Black Fighting Kings of Detroit

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By Mark Lahti

This is the first in a series about legendary warriors from Detroit.

Everybody knows about Detroit’s great boxing history. Joe Louis is remembered by his right fist every time you pass Hart Plaza. Tommy Hearns and Kronk Gym still bring fond memories to plenty of Detroiters.

Here is the thing, oh gentle readers: there are many more warriors in Detroit, who you may never recognize.

Their skills are incredible, their fights legendary. I am talking about the martial arts masters who came up fighting in tournaments and dojos that never got the press, but had the toughest fights around. Some of them dominated in bare knuckle tournaments, some won tournaments in the South during segregation, some were pioneers in areas of martial arts that have changed the paths of the city.

The first on the list is well known in the martial arts community of Detroit, Grandmaster Willie Adams. I have known him and trained under him for many years, and so my tales will be of personal knowledge. He currently runs one of the largest dojos in Michigan, out of Southfield, teaching Isshinryu karate, although he has trained in other disciplines as well.

He also kicked Chuck Norris in the face (in a tournament and then later at a party), fought in the South during the civil rights era, and is also one of the nicest guys you will meet.

Before moving his school to Southfield, it was on Dexter and Davison. Back then, it was just about the last school to sponsor bare knuckle karate tournament fighting. A mouthpiece and cup were the only protective gear. Now, you couldn’t hit hard to the head (knockouts or drawing blood got you disqualified) but kicking the groin or busting someone’s ribs was fine.

So, to the Chuck Norris story: back in the 60s, Adams went to national tournaments. He ended up fighting Chick Norris at the Tournament of Champions. They fought to a draw on points, but draws were not allowed. The judges awarded the match to Chuck Norris based on “style points.”

At the after-tournament party, the two met again and Adams told Norris that he caught him with hook kicks which Norris denied. Norris told him to try it again. Wille Adams kicked Chuck Norris in the face again, in street clothes, at a party (no, he didn’t blast Norris in the face, he pulled his kick and just touched him on the nose). Chuck Norris caught Adam’s leg on the way back down, and bit him on the calf as a joke. This may sound like a made-up story…. so here is the pic, of Chuck Norris biting Willie Adams on the leg after getting kicked in the face:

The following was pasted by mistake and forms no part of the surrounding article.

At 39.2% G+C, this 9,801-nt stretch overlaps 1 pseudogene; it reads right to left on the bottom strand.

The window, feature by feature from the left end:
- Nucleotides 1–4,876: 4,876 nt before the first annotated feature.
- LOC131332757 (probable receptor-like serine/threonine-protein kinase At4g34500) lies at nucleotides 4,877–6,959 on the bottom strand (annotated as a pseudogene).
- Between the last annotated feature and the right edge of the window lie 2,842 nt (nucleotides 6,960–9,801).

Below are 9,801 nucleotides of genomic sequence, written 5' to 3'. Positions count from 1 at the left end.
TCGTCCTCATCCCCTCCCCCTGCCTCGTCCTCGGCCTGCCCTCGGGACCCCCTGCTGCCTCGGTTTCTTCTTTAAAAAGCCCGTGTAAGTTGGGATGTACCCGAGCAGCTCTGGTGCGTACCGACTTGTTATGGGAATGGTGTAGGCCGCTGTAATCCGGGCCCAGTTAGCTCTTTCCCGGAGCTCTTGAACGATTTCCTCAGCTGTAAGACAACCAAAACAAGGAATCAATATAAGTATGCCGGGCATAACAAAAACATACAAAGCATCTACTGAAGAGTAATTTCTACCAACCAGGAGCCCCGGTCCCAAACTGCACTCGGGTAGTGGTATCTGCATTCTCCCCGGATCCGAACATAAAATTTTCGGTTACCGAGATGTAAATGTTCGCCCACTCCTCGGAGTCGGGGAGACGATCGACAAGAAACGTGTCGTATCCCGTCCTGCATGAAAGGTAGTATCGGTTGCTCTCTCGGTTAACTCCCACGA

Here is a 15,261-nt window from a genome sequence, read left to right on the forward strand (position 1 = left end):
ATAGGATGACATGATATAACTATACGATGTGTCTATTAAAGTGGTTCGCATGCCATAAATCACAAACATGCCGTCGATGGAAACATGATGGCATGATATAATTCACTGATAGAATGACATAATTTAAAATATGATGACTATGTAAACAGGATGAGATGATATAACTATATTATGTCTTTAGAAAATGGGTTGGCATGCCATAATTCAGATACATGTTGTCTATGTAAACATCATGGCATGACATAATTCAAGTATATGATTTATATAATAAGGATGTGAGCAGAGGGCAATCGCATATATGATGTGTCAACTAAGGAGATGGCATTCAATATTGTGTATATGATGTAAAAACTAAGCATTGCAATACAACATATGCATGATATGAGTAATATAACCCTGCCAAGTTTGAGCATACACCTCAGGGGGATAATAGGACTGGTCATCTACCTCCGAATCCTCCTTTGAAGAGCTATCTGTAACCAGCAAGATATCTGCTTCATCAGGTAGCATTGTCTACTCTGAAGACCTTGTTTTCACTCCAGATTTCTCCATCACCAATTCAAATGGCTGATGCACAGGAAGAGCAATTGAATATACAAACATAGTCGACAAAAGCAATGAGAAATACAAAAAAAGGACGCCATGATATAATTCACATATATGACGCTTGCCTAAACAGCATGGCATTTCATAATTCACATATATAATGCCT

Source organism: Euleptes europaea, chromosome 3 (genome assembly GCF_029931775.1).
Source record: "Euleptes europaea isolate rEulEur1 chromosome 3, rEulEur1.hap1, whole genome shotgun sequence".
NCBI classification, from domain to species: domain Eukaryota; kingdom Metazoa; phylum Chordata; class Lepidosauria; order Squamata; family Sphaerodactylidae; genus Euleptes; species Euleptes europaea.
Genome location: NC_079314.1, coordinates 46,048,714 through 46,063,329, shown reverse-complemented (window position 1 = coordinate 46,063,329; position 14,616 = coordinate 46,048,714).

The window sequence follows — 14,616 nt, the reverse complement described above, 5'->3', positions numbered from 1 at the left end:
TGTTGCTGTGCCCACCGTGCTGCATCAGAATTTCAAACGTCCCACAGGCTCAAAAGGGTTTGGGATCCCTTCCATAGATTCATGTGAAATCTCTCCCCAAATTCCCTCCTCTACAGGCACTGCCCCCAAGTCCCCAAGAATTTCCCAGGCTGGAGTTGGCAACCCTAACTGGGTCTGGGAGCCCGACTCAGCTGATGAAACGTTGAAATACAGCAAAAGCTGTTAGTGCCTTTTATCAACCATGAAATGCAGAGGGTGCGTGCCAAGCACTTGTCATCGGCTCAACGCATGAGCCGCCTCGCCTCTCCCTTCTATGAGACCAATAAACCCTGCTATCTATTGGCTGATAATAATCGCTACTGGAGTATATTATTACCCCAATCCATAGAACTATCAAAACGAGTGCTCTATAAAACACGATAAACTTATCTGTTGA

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You can see the fun they were having, while also being a two of the most dangerous fighters on the planet.

Master Adams also fought in the South during the civil rights era, and there were times when he could not go to the dinners or parties after tournaments he won because they were held at segregated establishments. Despite the discrimination in the past, Master Adams has was inducted into the Isshinryu Hall of Fame in Pigeon Forge, Tennessee in 1986.

More importantly, Master Adams is in the African American Sports Hall of Fame, being inducted the same day as Satchel Page and Hank Aaron. He is the first African American to be awarded tenth degree black belt (the highest rank in traditional karate) and the first African American to run an international karate organization.

He also used to do some of the most dangerous demonstrations in karate. Some were dangerous for him, some for the people working with him at the demo. He would use nunchakus to knock an apple out of one of his blackbelts mouth, while blindfolded. I mean VAPORIZE the apple with the nunchakus. He would catch a razor-sharp sword being swung at him with his bare hands. I never did either of those demonstrations with him, but I was there when he did them.

I did try to kill him once: on his orders. He told me to try to cut him in half with a sharp Japanese sword for a demo. Now, he also told me if I DIDN’T try to cut him in half, he would be insulted, the demo would be ruined and he would then kick my ass for real. So yeah, I came at him with the sword and honestly tried to cut him in half. I don’t really know what happened, I know I swung, I know he suddenly wasn’t there, I think I saw my own butt before I hit the ground, and he had the sword at my throat.

He never injured anyone at his demos, in over fifty years.

He has trained some of the top martial artists in the nation. Adams has had many masters of martial arts from across the world come to train with him; Emmanuel Stewart even sent Tommy Hearns to work with him. He continues to teach and train today.


ABOUT THE AUTHOR

Sensei Greybeard

A bit about me: I know about them because I was there. I have been involved in the Detroit martial arts for over 40 years. I saw their demos, saw the fights, and in some cases had the honor of personally getting my ass kicked by some of these warriors. Sometimes I trained with them, sometimes their students. These masters did not seek me out for these articles. I intend no insult to anyone by leaving them out. For example, I know there are many great aikido practitioners, judoka and jiujitsu masters in Detroit; their omissions are only due to my ignorance. Also, some of the greatest warriors prefer to remain private, and I would not go against their wishes to stay out of the public eye.

It is not possible to tell all their stories in one article. This will be a continuing series, and if anyone has any suggestions for people to be included I will welcome them.